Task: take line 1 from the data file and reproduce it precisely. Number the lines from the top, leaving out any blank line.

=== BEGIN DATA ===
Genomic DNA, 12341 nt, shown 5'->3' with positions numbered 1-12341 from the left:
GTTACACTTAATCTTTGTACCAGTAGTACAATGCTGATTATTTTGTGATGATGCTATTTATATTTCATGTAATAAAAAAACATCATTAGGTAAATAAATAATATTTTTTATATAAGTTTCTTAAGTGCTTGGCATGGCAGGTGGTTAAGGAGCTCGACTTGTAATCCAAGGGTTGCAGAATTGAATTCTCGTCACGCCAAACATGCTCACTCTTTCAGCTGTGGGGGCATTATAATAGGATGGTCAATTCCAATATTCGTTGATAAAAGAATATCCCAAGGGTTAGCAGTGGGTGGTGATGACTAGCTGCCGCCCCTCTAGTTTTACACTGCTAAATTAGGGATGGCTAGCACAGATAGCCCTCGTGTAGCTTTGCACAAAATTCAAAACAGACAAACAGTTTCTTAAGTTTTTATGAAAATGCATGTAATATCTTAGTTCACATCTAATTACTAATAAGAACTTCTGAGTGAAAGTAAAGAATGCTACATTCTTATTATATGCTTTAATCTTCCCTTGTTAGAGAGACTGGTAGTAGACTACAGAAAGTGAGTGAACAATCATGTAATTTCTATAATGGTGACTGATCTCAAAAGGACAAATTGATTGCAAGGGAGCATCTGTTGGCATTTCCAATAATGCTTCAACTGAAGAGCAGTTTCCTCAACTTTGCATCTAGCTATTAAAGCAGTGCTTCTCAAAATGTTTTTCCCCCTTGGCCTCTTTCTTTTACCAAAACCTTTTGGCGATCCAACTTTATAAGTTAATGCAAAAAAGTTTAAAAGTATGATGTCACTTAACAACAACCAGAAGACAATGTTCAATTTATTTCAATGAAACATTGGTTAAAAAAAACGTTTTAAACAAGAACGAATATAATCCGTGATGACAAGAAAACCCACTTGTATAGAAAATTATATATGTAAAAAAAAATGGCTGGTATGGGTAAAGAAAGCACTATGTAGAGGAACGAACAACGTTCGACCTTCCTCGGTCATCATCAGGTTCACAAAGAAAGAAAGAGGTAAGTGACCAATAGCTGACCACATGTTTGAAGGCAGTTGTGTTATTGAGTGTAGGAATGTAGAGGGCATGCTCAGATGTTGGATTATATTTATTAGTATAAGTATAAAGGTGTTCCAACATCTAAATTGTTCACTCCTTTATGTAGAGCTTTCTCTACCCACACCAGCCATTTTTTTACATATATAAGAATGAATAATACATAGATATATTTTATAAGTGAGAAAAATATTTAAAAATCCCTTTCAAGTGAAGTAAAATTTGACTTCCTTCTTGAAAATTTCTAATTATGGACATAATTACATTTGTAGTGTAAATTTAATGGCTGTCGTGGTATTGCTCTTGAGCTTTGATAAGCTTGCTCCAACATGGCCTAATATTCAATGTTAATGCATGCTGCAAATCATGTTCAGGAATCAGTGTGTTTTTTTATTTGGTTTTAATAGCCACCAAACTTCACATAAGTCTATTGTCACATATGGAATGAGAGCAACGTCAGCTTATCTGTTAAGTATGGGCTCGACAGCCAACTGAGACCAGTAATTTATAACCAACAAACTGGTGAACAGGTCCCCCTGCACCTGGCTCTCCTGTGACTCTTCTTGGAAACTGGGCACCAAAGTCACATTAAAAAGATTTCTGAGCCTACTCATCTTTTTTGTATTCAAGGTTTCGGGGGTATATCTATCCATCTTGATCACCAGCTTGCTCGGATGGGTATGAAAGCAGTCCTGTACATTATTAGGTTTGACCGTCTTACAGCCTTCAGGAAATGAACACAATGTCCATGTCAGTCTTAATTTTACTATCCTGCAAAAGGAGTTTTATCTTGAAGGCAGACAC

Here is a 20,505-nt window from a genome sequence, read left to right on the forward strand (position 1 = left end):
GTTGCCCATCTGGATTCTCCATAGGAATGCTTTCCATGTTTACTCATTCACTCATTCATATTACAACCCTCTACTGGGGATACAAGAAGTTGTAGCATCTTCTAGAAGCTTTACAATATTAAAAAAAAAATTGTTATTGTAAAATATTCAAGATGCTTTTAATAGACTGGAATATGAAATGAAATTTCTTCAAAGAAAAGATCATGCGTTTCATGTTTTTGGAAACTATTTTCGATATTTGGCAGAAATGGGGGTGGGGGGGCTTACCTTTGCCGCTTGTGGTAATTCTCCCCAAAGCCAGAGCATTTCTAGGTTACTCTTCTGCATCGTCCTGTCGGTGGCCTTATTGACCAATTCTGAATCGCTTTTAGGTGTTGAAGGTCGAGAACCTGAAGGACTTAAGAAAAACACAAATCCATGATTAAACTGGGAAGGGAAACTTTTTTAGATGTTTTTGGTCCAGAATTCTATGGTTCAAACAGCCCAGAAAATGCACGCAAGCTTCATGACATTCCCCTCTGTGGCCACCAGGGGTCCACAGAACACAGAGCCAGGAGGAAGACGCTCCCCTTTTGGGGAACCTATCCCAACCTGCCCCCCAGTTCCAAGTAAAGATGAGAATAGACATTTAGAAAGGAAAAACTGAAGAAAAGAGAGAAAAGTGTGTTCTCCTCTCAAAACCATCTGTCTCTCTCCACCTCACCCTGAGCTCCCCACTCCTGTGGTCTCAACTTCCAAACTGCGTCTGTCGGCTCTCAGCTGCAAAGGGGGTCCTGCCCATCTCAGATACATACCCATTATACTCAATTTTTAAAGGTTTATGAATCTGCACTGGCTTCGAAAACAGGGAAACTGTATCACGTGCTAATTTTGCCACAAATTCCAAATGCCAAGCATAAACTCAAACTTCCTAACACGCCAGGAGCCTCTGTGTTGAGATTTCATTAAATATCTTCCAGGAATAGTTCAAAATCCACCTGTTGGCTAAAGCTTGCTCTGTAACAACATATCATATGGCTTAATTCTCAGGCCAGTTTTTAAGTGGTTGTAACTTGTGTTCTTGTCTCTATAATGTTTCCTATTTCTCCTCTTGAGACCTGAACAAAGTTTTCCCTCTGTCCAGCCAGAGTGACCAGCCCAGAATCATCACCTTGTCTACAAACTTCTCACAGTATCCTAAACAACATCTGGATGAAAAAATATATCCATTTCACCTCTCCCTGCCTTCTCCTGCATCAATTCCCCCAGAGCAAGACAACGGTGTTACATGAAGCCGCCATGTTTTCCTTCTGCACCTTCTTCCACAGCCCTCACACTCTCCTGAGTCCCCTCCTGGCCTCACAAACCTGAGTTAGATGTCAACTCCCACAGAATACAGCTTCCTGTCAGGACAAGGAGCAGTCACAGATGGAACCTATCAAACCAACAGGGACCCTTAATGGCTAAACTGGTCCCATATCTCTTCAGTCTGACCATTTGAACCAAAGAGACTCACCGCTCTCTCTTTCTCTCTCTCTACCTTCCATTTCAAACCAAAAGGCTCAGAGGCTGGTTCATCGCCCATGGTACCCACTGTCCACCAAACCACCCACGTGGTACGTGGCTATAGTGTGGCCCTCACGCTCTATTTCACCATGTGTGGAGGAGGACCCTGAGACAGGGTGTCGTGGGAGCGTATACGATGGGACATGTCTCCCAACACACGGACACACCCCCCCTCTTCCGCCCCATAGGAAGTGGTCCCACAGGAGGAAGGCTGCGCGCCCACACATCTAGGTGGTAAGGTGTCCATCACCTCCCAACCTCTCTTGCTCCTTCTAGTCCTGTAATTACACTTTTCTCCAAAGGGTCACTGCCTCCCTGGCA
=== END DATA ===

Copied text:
Genomic DNA, 12341 nt, shown 5'->3' with positions numbered 1-12341 from the left: